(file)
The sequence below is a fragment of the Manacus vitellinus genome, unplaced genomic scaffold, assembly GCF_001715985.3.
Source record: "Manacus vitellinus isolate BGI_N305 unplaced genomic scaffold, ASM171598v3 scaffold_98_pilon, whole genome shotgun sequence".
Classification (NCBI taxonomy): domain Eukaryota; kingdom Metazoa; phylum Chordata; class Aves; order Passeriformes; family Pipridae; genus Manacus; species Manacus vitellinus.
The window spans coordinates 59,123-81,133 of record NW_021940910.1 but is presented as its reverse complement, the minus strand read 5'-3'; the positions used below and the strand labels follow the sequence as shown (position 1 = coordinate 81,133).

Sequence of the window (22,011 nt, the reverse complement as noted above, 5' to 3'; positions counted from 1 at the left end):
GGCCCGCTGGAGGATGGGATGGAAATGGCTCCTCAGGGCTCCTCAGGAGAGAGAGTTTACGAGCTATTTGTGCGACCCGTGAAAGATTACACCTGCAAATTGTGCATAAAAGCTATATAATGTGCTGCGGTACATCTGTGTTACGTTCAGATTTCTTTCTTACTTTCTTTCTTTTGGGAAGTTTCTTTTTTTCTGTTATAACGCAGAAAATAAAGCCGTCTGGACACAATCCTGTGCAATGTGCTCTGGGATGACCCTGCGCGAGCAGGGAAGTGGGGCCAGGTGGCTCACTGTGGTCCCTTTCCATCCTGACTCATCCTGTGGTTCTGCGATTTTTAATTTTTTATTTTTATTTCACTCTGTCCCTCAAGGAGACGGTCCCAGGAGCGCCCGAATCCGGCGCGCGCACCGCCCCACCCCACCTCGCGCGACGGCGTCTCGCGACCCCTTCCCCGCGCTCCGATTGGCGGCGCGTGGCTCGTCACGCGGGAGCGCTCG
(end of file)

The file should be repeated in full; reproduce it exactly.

The sequence below is a fragment of the Manacus vitellinus genome, unplaced genomic scaffold, assembly GCF_001715985.3.
Source record: "Manacus vitellinus isolate BGI_N305 unplaced genomic scaffold, ASM171598v3 scaffold_98_pilon, whole genome shotgun sequence".
Classification (NCBI taxonomy): domain Eukaryota; kingdom Metazoa; phylum Chordata; class Aves; order Passeriformes; family Pipridae; genus Manacus; species Manacus vitellinus.
The window spans coordinates 59,123-81,133 of record NW_021940910.1 but is presented as its reverse complement, the minus strand read 5'-3'; the positions used below and the strand labels follow the sequence as shown (position 1 = coordinate 81,133).

Sequence of the window (22,011 nt, the reverse complement as noted above, 5' to 3'; positions counted from 1 at the left end):
GGCCCGCTGGAGGATGGGATGGAAATGGCTCCTCAGGGCTCCTCAGGAGAGAGAGTTTACGAGCTATTTGTGCGACCCGTGAAAGATTACACCTGCAAATTGTGCATAAAAGCTATATAATGTGCTGCGGTACATCTGTGTTACGTTCAGATTTCTTTCTTACTTTCTTTCTTTTGGGAAGTTTCTTTTTTTCTGTTATAACGCAGAAAATAAAGCCGTCTGGACACAATCCTGTGCAATGTGCTCTGGGATGACCCTGCGCGAGCAGGGAAGTGGGGCCAGGTGGCTCACTGTGGTCCCTTTCCATCCTGACTCATCCTGTGGTTCTGCGATTTTTAATTTTTTATTTTTATTTCACTCTGTCCCTCAAGGAGACGGTCCCAGGAGCGCCCGAATCCGGCGCGCGCACCGCCCCACCCCACCTCGCGCGACGGCGTCTCGCGACCCCTTCCCCGCGCTCCGATTGGCGGCGCGTGGCTCGTCACGCGGGAGCGCTCG